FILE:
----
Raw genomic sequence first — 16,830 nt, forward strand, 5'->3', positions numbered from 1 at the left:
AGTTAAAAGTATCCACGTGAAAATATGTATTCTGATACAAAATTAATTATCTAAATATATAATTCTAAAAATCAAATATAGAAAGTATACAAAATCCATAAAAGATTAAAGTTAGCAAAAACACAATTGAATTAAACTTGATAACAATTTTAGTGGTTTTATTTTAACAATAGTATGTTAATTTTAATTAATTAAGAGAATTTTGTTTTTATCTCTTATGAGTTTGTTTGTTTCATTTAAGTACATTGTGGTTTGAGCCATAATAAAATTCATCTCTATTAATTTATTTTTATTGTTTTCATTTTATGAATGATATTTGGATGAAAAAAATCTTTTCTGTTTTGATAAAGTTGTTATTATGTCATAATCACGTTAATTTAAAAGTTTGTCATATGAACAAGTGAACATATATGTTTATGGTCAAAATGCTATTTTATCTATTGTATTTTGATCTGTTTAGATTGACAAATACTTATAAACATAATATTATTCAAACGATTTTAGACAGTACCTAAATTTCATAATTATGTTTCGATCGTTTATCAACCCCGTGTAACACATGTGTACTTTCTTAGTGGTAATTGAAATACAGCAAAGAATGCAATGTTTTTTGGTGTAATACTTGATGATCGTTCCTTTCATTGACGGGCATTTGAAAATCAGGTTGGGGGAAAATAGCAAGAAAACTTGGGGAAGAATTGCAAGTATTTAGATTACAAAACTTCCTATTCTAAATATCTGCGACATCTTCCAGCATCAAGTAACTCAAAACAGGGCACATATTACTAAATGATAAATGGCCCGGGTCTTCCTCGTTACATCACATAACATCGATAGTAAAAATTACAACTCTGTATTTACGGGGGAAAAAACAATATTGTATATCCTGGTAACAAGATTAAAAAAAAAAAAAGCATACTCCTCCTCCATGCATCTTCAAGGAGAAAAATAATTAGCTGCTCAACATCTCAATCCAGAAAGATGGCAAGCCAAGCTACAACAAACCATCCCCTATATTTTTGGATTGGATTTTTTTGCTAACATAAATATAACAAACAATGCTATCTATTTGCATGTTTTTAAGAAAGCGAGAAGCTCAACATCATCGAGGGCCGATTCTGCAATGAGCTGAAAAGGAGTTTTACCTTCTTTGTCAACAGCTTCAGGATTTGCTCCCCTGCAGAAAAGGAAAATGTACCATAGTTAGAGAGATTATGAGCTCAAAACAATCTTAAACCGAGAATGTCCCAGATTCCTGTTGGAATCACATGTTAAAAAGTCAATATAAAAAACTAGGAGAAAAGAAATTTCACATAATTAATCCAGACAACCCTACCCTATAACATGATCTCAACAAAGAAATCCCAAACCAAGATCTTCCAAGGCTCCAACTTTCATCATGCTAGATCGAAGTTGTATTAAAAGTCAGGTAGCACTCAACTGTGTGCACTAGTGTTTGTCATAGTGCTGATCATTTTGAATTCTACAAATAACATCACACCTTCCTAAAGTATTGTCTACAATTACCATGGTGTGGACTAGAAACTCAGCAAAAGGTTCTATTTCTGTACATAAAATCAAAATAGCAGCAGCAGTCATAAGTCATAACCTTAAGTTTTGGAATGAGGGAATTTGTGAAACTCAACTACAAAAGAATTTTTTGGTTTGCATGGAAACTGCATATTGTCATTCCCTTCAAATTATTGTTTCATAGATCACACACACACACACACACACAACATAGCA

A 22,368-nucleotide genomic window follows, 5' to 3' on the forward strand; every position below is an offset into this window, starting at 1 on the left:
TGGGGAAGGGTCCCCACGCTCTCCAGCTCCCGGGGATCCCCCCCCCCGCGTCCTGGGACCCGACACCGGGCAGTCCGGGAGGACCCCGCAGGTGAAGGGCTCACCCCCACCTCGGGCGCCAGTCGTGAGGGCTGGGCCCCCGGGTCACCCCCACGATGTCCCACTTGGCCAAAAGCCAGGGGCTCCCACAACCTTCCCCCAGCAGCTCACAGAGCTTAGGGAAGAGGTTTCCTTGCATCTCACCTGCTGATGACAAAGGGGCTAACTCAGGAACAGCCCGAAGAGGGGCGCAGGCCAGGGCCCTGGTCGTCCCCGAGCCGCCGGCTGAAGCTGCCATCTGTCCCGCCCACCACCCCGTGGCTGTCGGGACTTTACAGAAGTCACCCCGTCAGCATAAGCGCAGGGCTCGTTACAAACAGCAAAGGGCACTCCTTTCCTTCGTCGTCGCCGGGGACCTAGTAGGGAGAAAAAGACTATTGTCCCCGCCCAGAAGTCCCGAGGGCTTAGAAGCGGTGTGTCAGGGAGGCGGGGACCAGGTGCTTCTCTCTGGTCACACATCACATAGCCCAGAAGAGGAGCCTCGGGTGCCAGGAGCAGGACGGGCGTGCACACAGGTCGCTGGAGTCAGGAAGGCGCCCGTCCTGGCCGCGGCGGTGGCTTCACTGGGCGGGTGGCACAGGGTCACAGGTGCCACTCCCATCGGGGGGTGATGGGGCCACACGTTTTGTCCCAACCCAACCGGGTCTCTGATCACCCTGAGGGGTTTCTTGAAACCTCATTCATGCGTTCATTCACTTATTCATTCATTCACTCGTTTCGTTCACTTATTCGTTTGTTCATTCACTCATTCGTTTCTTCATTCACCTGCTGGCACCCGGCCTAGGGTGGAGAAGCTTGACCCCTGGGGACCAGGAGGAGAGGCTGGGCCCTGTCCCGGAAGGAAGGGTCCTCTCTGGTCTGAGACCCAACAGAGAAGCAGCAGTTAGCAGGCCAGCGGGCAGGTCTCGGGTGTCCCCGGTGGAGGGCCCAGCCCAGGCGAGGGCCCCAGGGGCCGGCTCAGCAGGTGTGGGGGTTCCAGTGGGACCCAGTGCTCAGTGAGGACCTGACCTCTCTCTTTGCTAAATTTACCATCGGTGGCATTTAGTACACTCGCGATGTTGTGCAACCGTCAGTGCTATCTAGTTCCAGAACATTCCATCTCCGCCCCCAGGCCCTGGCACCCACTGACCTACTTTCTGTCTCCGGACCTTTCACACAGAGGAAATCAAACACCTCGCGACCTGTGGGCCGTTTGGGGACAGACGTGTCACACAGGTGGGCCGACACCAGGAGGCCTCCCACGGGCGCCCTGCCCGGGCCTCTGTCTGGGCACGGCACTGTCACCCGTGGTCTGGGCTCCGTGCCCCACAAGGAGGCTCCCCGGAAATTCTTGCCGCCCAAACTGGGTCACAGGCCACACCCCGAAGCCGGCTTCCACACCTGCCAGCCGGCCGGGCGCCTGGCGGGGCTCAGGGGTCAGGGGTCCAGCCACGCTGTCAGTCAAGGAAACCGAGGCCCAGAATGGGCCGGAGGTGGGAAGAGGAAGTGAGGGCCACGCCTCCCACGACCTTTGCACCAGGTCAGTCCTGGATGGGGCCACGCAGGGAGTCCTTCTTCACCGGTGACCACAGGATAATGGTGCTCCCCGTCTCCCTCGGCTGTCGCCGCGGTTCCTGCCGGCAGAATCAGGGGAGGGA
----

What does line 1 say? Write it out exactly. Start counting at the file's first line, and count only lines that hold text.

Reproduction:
Raw genomic sequence first — 16,830 nt, forward strand, 5'->3', positions numbered from 1 at the left: